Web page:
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San Luis Obispo County in California inaugurates new IP-based interoperable communications system

Sheriff Ian Parkinson,
of San Luis Obispo
County in California

About a month ago, San Luis Obispo County in California -- on the Pacific Coast between San Jose and Los Angeles -- suddenly found itself in a total electricity blackout. The County Sheriff, Ian Parkinson, who would normally have hopped onto the sheriff’s department radio communications network during an emergency like this, happened to be outside San Luis Obispo, in nearby Santa Barbara County, when the blackout occurred. 

Under normal conditions, Sheriff Parkinson would not have been able to communicate on the department’s radio network with any of his personnel while he was physically outside his own county, but these were not normal conditions. 

San Luis Obispo County had recently deployed a brand-new, interoperable, state-of-the-art communications system that allowed him to pull out his personal smartphone and instantly connect into his department’s network -- even from outside his home county. The incident was a vivid illustration of the fact that communications had just taken a big leap forward in the County for the sheriff’s department, as well as the California Highway Patrol and seven city police and fire departments spread across the County.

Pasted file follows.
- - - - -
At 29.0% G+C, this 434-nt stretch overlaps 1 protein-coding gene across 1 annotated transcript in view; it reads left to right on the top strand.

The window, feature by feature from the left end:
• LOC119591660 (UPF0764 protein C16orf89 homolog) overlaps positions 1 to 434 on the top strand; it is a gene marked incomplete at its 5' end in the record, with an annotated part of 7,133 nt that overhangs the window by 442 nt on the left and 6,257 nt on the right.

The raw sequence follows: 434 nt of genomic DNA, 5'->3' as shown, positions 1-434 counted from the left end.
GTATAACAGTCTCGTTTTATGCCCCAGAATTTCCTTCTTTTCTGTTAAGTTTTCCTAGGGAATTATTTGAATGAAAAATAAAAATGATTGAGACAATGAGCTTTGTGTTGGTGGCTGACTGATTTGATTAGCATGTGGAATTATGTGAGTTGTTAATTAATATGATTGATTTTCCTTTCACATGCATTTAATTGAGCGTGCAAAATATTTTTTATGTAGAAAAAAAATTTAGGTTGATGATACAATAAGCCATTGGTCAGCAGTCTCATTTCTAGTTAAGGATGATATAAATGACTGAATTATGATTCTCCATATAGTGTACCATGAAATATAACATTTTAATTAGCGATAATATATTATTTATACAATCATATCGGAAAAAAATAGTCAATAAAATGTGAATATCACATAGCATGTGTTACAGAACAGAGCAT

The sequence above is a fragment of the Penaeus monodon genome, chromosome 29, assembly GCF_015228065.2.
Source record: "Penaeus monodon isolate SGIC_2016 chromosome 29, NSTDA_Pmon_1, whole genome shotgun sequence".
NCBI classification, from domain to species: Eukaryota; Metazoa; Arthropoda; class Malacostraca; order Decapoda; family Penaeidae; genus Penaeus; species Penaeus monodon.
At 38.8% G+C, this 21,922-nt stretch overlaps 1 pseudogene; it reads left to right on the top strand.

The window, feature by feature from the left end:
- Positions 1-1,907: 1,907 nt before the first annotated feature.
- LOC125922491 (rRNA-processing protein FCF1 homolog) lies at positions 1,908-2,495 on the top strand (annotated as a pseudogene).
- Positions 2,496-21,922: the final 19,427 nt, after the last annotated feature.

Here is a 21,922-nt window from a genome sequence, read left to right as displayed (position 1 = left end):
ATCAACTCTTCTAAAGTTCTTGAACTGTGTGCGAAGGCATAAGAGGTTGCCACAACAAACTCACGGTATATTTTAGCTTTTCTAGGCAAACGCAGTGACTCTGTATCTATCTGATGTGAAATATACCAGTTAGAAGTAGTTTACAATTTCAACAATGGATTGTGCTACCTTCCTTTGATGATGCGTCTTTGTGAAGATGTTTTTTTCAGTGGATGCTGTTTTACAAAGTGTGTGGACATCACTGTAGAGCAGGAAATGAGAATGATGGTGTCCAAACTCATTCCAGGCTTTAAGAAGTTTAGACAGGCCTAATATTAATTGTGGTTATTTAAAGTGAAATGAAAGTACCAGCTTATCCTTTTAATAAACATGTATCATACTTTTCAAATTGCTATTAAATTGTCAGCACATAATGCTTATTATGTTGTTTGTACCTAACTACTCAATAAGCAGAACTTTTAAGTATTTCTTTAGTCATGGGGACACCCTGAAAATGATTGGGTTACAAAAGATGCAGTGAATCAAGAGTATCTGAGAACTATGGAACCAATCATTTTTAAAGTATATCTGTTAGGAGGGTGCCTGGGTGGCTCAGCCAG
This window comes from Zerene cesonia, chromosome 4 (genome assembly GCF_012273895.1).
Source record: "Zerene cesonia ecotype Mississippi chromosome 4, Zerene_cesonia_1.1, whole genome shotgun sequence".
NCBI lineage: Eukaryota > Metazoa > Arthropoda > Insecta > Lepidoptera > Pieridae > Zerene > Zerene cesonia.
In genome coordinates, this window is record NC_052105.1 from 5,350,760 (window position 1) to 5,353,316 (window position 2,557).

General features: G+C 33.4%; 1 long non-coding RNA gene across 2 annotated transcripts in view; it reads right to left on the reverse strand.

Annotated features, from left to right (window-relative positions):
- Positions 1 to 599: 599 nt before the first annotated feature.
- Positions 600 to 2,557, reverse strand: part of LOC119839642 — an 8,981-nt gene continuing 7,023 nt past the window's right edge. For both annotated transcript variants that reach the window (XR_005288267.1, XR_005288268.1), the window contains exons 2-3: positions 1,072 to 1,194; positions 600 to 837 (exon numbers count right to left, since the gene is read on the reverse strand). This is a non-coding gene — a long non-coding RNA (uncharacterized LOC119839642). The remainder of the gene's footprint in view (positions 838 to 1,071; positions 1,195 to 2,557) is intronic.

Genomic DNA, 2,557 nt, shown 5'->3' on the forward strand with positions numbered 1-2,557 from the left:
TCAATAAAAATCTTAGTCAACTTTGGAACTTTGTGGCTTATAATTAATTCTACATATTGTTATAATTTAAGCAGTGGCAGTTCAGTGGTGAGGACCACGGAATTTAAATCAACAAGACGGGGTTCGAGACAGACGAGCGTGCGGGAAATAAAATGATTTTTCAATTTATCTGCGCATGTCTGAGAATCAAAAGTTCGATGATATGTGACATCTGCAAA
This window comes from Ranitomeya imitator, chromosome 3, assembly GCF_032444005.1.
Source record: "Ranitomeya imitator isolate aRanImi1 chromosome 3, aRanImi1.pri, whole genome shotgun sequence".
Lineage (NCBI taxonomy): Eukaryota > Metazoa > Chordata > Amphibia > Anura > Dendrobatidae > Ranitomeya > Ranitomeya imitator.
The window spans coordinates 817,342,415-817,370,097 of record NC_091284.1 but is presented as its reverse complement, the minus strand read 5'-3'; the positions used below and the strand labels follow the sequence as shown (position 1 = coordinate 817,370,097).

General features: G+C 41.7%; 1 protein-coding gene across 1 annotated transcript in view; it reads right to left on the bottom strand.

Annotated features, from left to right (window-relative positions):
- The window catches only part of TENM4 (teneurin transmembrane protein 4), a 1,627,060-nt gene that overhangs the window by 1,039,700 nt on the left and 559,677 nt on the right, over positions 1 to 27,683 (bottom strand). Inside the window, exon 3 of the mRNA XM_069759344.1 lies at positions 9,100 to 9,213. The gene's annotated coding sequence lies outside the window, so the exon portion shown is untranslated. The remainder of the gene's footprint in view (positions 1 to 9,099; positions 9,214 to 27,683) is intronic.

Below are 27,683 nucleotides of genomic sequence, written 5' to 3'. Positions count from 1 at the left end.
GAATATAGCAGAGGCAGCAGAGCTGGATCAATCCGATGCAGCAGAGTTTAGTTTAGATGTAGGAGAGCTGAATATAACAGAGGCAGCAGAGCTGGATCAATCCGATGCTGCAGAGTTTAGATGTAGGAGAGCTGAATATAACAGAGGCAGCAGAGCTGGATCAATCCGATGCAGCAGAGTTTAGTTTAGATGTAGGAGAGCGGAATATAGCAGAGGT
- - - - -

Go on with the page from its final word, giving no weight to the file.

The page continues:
Raytheon Company and Twisted Pair Solutions, a Seattle-based provider of mission-critical solutions for secure, real-time communication, unveiled on July 22 the next-generation dispatch system deployed for the San Luis Obispo County Sheriff. This state-of-the-art dispatch center is one of the first in the nation to be purely IP-based and supports the use of smartphones and tablets for seamless first responder critical communications, anywhere, on any device. 

Initially, Parkinson plans to allow only about 40 of his specialized personnel, principally investigative and administrative employees, to use their personal iPhones and Android-based smartphones to connect to the department’s network. That’s because many of these employees work undercover and do not routinely carry their official police radios, Parkinson told Government Security News during a telephone interview on July 18. Also, because he rarely carries his police radio when he is in his own headquarters, Parkinson will also use his smartphone to connect to the official network. “I have my smartphone on me at all times,” he explained. 

He told GSN that he has been eager to upgrade the department’s communications system ever since he was elected sheriff about two and a half years ago. “Our radio system was in dire need of replacement,” he recalled. “We were buying parts all over the place to keep it together.” 

Parkinson and the County’s undersheriff, Tim Olivas, wanted to acquire a new communications system, but ran  into some resistance from the Country’s general services department, which did not seem to welcome the idea of change, the sheriff told GSN. “They were definitely reluctant,” Parkinson remembered. 

He and Olivas also had their hesitations. “We were keen on being on the cutting-edge, but we did not want to be on the bleeding-edge,” the sheriff said. 

The Raytheon-provided solution uses the company’s industry-leading interoperability gateway to enable communications with San Luis Obispo County’s existing radio systems. The solution also incorporates Twisted Pair’s WAVE Dispatch Communicator that turns a standards-based PC into a richly-featured communications dispatch console. The WAVE Mobile Communicator turns any Android, Apple iOS, BlackBerry and Windows Mobile smartphone into a multi-channel land mobile radio (LMR) handset for secure, on-demand push to talk (PTT) communications.